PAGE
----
Netflix’s ‘Cowboy Bebop’ is all right with a resurgence of nostalgia

Cowboy Bebop it was like nothing else when it premiered twenty years ago. It was a non-Western work in space; a noir thriller with a spectacle of martial arts and shooting in the style of John Woo; an existential vision of a broken future in which the characters were forced to live with their shattered past. And on top of all that, he was driven by an iconic soundtrack that easily overlaps between genres. We didn’t have much time for the Bebop verse – only 26 episodes and a movie – so every second felt like a miracle. How could a Netflix live adaptation fulfill that?

Simply put, it is not. While the original series was a love letter to cinematography and pop culture, devised by a creative dream team (director Shinichiro Watanabe, writer Keiko Nobumoto and composer Yoko Kanno), the Netflix remix is ​​mostly in love with Cowboy Bebop. He wants to remind us of anime, so much so that it replicates many of the cult sequences recorded for the recording, but it doesn’t deal with what made it so special. He sings a melody, but he has no soul. It’s a hollow tune that’s common for restarts focused on nostalgia, like Star Wars: The Force Awakens i Ghostbusters: The Underworld, and that almost always holds them back.

By almost all standards, I should hate Netflix’s Cowboy Bebop with fear. But it’s a testament to the talented actors involved that I don’t. John Cho wouldn’t be my first choice to play the incredibly cool Spike Spiegel (it would be Sung Kang, Fast and Furious ostentatious King Han), but makes a serious effort to repeat his charm. Mustafa Shakir easily carries the irritable but sympathetic nature of Jet Black. And Faye Valentine Danielle Pinede is the absolute thief of the scene.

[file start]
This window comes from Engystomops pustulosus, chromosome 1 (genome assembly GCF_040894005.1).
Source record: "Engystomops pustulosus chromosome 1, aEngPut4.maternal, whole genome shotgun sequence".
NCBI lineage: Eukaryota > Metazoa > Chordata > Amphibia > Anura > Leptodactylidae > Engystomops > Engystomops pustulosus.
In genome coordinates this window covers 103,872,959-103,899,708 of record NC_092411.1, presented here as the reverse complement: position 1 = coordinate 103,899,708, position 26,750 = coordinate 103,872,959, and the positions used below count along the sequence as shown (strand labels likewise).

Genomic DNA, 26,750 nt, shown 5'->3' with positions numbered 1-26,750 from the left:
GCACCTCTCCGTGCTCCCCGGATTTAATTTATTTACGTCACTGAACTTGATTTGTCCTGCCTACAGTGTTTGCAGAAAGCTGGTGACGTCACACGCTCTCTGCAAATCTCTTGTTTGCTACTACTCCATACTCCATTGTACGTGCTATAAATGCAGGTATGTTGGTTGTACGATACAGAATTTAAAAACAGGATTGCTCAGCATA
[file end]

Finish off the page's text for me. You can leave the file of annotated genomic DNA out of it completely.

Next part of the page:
But this talented group has failed with a confusing production, which often looks worse than a cheap episode of Doctor Who. It seems that some sets are made of cardboard and spray paint, nothing conveys the vivid aesthetics that the anime has captured so well. There are flashes of visual brilliance, to be clear, but it mostly comes from digital effects that often replicate shots from the original series. from time to time, Bebop wants to replicate the aesthetics of a live cartoon from the underrated Wachowskis Speed ​​Racer. Then, at other times, it will have only a bright neon sign “PORN” in the background, as if that is enough to evoke the charm of the neighborhood.

Geoffrey Short / Netflix

So where did it all start to go wrong? As with most restarts, nostalgia is usually reduced to writing. Netflix Cowboy Bebop developed by Christopher Yost (Thor: Ragnarok,, Star Wars Rebels) and includes genre talents such as Javier Grillo-Marxuach (Lost, enchanted). Their combined credits have given me hope that the series will be little more than a copy of the anime, but instead it’s a confusing mix of nostalgia worship and redundant story additions.

Instead of being a mysterious killer, the villain Vicious appears as a boring eurotrash gangster. Instead of a haunting past based on the consequences of excessive protective affection, Jet gets an estranged daughter and ex-wife. And perhaps most importantly, Spike’s love affair Julia loses her mystique, and instead becomes another beautiful girl in trouble. We’ve already seen all these stories, so instead of feeling like a “new genre to ourselves,” the bold proclamation the anime made in the middle of each episode, it all looks like “was there, did it.”

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Naveen Kumar

Friendly communicator. Music maven. Explorer. Pop culture trailblazer. Social media practitioner.

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